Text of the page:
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  • Jo Clubb

Mini: Signalling

Signalling is a powerful tool in our campaign to gain athlete buy-in. Humans’ actions provide a form of feedback that can be influential on the actions of others. This counts just as much for athletes with their teammates.

While signalling happens naturally, perhaps it can be enhanced by practitioners. If we can create opportunities for model behaviours to be frequently observed by the wider group, we can reinforce the feedback that these behaviours are important and worthwhile to performance. In a sense, we want to design an environment that puts these model behaviours in the “shop window”.

In Farnam Street’s Great Mental Models Volume 3, the effects of signalling as a type of feedback loop is discussed. Examples include how restauranteurs harness signalling by seating early customers by the windows, and how a street performer will prolong their performance, allowing a bigger crowd to draw and signal to passers-by that this is worth stopping for.

This book also quotes Ward Farnsworth, the Dean of the University of Texas School of Law, who explains how observing others creates an impression:

People draw inferences from what they see others doing and do the same; now even more people are doing it, and they create a still stronger impression on the next.” - Ward Farnsworth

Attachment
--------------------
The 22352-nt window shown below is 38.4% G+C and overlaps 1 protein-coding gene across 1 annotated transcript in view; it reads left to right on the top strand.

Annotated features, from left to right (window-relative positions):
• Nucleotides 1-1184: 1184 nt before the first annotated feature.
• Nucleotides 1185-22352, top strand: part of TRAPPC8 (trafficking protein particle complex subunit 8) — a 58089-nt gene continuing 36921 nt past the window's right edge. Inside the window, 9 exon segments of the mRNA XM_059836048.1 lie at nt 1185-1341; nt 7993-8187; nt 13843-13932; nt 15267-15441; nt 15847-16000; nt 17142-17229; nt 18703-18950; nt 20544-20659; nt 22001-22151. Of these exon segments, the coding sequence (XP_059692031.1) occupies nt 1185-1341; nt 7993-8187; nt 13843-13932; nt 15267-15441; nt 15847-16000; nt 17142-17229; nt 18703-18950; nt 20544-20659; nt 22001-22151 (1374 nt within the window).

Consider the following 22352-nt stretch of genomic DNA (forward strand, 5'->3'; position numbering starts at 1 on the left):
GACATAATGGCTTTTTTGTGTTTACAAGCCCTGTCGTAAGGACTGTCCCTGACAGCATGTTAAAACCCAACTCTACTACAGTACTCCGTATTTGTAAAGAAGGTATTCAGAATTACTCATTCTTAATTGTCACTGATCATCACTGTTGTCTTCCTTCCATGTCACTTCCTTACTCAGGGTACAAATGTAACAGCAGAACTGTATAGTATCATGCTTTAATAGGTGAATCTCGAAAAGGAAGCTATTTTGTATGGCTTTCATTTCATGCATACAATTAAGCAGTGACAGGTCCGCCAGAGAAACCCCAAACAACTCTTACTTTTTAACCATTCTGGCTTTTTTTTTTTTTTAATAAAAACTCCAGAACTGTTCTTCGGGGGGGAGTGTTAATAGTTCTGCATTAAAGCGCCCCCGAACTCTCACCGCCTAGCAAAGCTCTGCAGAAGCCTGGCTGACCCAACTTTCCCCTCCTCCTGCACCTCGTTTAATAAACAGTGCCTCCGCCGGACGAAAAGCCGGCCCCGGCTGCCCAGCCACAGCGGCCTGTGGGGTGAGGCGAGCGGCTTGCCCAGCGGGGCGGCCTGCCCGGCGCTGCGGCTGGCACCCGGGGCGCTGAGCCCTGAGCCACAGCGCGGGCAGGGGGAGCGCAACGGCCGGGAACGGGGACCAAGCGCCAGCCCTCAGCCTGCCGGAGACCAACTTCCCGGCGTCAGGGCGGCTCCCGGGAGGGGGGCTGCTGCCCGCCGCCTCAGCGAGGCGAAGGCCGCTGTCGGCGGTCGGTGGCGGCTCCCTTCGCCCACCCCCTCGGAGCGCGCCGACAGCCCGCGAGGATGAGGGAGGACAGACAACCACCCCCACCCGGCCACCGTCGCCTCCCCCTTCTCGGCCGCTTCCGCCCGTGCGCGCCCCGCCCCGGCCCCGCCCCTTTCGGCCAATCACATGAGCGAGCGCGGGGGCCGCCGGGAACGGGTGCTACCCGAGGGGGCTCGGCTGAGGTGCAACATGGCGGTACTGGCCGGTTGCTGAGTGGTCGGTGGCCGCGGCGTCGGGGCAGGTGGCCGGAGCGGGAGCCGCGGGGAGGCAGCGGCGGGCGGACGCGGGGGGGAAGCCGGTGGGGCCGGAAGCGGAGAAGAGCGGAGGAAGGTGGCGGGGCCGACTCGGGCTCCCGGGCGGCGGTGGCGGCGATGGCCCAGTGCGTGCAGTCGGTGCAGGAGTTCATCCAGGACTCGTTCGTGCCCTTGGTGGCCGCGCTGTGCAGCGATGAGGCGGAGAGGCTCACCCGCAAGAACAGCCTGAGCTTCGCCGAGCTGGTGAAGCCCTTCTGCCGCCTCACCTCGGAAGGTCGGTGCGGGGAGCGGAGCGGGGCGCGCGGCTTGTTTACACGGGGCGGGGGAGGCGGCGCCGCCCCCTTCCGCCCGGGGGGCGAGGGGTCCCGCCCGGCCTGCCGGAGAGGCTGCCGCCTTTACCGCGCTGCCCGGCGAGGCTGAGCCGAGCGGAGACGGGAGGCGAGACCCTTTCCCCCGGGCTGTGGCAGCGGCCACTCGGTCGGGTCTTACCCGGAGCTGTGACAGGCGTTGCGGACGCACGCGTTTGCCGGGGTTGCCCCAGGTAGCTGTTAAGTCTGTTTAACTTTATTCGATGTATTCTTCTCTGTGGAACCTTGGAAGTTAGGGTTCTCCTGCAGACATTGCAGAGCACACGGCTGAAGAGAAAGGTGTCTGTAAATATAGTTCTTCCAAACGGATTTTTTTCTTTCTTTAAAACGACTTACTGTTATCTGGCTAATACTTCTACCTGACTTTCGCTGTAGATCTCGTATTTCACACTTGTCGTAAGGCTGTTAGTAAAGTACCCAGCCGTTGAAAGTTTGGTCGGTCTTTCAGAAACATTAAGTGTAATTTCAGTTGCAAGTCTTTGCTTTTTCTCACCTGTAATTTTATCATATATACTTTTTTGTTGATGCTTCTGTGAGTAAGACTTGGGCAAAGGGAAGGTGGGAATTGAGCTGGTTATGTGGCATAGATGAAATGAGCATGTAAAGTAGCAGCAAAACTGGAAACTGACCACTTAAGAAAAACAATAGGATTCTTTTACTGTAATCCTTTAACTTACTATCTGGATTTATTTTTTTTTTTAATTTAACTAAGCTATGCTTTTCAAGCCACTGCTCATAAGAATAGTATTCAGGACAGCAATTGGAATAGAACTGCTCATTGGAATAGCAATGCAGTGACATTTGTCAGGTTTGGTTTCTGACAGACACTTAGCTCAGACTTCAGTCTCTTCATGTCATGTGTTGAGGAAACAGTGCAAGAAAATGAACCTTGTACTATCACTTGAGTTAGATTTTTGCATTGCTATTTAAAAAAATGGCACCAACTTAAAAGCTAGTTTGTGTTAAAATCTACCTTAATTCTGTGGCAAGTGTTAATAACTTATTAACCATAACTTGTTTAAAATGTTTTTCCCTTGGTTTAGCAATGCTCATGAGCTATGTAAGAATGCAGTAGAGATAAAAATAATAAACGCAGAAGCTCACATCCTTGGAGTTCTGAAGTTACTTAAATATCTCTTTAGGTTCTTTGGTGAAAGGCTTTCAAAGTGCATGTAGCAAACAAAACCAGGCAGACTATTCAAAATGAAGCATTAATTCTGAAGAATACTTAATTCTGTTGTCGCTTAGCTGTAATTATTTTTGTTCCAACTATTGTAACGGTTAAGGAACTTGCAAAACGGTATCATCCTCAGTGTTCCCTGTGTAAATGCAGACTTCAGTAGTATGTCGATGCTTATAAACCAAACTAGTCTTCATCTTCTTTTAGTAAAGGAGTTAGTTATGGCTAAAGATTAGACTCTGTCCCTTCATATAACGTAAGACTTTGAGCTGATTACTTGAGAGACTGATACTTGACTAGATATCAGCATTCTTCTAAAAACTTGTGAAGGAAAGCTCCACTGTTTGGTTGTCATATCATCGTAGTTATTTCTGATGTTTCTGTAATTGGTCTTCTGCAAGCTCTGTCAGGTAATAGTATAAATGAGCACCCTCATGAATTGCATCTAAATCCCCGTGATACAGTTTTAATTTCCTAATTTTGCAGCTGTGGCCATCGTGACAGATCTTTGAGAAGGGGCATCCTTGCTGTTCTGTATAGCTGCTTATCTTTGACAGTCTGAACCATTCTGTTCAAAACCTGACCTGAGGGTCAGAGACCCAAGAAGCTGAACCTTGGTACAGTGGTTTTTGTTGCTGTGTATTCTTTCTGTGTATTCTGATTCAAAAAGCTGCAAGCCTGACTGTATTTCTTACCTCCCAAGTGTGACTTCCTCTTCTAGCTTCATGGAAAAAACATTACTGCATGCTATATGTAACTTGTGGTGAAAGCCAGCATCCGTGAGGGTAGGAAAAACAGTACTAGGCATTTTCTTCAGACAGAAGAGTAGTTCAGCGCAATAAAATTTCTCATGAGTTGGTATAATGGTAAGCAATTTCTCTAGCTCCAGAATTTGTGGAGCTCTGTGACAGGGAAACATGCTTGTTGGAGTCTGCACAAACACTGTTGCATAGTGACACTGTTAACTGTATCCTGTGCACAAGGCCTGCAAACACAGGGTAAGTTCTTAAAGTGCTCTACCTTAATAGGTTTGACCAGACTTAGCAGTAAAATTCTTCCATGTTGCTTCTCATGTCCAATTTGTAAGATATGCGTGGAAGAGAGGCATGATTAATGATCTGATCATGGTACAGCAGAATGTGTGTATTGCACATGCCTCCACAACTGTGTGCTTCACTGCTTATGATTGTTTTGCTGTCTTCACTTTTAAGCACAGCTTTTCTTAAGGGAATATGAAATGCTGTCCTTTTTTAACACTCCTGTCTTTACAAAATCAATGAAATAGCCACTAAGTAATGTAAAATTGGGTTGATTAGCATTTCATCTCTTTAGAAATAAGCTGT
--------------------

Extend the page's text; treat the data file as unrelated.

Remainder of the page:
Thus, a prevailing way to gain buy-in is by allowing others to signal their buy-in. There are many potential methods to achieving this. If your athletes carry out individualised prehabilitation exercises prior to the training session, these should ideally be carried out where they can be seen by their teammates. Obviously, first and foremost, they need to be conducted in a manner most appropriate to the goals of the exercise, considering both precision and practicality of the programme. If, however, this can be set up in an area with a consistent footfall, it can signal to others that they too should be incorporating such work into their own routines. These signals can be even more powerful if they come from an influential athlete.

This is, in part, why the design of your facility is critical. Opportunities for signalling can be innately constructed via the architecture of the weight room, medical/training room, recovery facilities, and ultimately, the intentionally designed thoroughfare of the athletes. However, the bricks and mortar of the facility may (for now) be an unmodifiable factor in your setting. So, any time something is set up, be it a prehab session, recovery area, or nutrition station, for example, consider how you can deliberately harness the power of signalling to attract others.

Just like the restauranteur and the street performer, we are salespeople. In our case, (hopefully) selling evidence-based practice. By giving publicity to our sales, via signalling, we garner interest and potentially increase “sales” in the future.